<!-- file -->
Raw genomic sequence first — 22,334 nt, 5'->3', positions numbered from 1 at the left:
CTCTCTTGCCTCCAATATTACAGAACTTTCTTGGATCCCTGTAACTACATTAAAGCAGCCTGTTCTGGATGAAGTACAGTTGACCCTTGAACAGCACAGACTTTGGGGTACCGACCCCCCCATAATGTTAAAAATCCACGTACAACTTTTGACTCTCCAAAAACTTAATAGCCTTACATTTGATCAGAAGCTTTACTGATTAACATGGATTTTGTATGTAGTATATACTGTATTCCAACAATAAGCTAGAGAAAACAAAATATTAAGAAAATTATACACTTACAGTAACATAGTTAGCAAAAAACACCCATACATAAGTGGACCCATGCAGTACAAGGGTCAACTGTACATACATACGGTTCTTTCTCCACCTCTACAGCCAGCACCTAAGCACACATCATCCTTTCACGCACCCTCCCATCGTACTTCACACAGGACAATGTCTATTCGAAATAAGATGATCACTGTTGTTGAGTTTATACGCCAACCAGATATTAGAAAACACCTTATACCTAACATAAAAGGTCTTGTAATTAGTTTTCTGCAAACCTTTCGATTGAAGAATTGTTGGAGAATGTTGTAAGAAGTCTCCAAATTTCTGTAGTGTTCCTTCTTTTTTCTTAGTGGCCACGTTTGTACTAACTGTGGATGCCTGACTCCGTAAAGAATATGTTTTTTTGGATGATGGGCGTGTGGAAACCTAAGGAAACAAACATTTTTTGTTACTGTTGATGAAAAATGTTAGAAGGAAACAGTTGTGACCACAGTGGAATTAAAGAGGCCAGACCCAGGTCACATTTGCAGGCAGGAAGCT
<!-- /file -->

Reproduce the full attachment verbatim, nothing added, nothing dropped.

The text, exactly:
Raw genomic sequence first — 22,334 nt, 5'->3', positions numbered from 1 at the left:
CTCTCTTGCCTCCAATATTACAGAACTTTCTTGGATCCCTGTAACTACATTAAAGCAGCCTGTTCTGGATGAAGTACAGTTGACCCTTGAACAGCACAGACTTTGGGGTACCGACCCCCCCATAATGTTAAAAATCCACGTACAACTTTTGACTCTCCAAAAACTTAATAGCCTTACATTTGATCAGAAGCTTTACTGATTAACATGGATTTTGTATGTAGTATATACTGTATTCCAACAATAAGCTAGAGAAAACAAAATATTAAGAAAATTATACACTTACAGTAACATAGTTAGCAAAAAACACCCATACATAAGTGGACCCATGCAGTACAAGGGTCAACTGTACATACATACGGTTCTTTCTCCACCTCTACAGCCAGCACCTAAGCACACATCATCCTTTCACGCACCCTCCCATCGTACTTCACACAGGACAATGTCTATTCGAAATAAGATGATCACTGTTGTTGAGTTTATACGCCAACCAGATATTAGAAAACACCTTATACCTAACATAAAAGGTCTTGTAATTAGTTTTCTGCAAACCTTTCGATTGAAGAATTGTTGGAGAATGTTGTAAGAAGTCTCCAAATTTCTGTAGTGTTCCTTCTTTTTTCTTAGTGGCCACGTTTGTACTAACTGTGGATGCCTGACTCCGTAAAGAATATGTTTTTTTGGATGATGGGCGTGTGGAAACCTAAGGAAACAAACATTTTTTGTTACTGTTGATGAAAAATGTTAGAAGGAAACAGTTGTGACCACAGTGGAATTAAAGAGGCCAGACCCAGGTCACATTTGCAGGCAGGAAGCT